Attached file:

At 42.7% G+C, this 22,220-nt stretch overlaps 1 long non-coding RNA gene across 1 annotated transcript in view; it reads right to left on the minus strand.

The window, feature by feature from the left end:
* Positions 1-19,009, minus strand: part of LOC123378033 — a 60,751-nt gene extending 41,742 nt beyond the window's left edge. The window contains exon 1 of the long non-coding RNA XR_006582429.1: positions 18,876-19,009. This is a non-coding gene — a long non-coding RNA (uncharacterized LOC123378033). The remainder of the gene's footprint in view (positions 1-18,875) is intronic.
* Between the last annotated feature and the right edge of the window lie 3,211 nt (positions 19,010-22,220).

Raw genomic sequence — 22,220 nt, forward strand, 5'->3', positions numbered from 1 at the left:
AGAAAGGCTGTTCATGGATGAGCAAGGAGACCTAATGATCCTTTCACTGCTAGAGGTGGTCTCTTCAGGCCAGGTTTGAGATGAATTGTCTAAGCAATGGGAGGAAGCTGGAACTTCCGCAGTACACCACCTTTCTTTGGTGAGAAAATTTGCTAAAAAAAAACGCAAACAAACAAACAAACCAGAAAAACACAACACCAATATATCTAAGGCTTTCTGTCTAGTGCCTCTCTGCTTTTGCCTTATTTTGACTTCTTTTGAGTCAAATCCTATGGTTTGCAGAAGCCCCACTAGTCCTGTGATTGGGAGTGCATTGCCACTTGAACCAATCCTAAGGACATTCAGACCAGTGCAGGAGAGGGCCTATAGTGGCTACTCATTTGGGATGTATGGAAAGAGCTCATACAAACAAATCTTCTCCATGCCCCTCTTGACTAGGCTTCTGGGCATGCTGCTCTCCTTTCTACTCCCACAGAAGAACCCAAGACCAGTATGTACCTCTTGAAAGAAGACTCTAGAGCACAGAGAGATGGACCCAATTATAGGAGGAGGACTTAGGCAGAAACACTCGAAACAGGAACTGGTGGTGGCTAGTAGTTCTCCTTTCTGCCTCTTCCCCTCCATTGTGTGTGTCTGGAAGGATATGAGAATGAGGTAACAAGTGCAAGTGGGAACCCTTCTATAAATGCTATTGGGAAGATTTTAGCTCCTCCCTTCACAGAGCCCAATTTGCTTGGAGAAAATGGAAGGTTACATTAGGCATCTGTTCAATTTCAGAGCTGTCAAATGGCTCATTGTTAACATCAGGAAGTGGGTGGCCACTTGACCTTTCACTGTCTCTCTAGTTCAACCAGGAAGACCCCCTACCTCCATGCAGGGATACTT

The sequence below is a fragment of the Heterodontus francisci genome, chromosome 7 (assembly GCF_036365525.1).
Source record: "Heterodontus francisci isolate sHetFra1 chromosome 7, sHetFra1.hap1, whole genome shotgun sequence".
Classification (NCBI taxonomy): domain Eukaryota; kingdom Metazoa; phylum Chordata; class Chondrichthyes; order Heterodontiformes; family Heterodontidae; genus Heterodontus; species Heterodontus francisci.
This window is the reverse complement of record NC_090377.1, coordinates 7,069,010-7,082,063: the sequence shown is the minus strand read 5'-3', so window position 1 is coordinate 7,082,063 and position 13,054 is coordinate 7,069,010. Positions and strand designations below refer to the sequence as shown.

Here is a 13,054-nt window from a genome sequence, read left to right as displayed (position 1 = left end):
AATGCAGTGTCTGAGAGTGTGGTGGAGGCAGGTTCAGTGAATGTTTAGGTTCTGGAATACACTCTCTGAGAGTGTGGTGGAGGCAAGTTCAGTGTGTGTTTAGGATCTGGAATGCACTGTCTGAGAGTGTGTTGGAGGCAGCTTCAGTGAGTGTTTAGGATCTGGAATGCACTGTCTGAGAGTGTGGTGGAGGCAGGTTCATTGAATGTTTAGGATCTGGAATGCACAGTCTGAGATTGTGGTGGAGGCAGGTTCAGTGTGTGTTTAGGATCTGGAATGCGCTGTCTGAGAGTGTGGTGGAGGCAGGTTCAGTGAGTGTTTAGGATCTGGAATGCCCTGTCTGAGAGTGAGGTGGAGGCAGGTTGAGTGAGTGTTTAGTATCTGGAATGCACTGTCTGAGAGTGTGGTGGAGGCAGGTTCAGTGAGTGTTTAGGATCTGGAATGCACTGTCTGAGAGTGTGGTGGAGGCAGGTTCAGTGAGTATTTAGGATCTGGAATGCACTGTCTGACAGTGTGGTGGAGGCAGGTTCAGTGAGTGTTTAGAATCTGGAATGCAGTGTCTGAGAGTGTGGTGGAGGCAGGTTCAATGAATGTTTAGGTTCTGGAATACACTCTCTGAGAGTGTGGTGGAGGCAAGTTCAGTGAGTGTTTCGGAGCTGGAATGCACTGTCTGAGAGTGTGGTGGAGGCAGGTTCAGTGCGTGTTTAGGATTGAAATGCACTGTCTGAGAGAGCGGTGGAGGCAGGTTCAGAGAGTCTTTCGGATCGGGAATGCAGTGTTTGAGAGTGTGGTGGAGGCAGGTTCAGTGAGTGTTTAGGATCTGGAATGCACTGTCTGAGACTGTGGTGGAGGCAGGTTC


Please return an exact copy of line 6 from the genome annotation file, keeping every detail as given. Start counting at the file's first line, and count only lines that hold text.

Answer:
AGAAAGGCTGTTCATGGATGAGCAAGGAGACCTAATGATCCTTTCACTGCTAGAGGTGGTCTCTTCAGGCCAGGTTTGAGATGAATTGTCTAAGCAATGGGAGGAAGCTGGAACTTCCGCAGTACACCACCTTTCTTTGGTGAGAAAATTTGCTAAAAAAAAACGCAAACAAACAAACAAACCAGAAAAACACAACACCAATATATCTAAGGCTTTCTGTCTAGTGCCTCTCTGCTTTTGCCTTATTTTGACTTCTTTTGAGTCAAATCCTATGGTTTGCAGAAGCCCCACTAGTCCTGTGATTGGGAGTGCATTGCCACTTGAACCAATCCTAAGGACATTCAGACCAGTGCAGGAGAGGGCCTATAGTGGCTACTCATTTGGGATGTATGGAAAGAGCTCATACAAACAAATCTTCTCCATGCCCCTCTTGACTAGGCTTCTGGGCATGCTGCTCTCCTTTCTACTCCCACAGAAGAACCCAAGACCAGTATGTACCTCTTGAAAGAAGACTCTAGAGCACAGAGAGATGGACCCAATTATAGGAGGAGGACTTAGGCAGAAACACTCGAAACAGGAACTGGTGGTGGCTAGTAGTTCTCCTTTCTGCCTCTTCCCCTCCATTGTGTGTGTCTGGAAGGATATGAGAATGAGGTAACAAGTGCAAGTGGGAACCCTTCTATAAATGCTATTGGGAAGATTTTAGCTCCTCCCTTCACAGAGCCCAATTTGCTTGGAGAAAATGGAAGGTTACATTAGGCATCTGTTCAATTTCAGAGCTGTCAAATGGCTCATTGTTAACATCAGGAAGTGGGTGGCCACTTGACCTTTCACTGTCTCTCTAGTTCAACCAGGAAGACCCCCTACCTCCATGCAGGGATACTT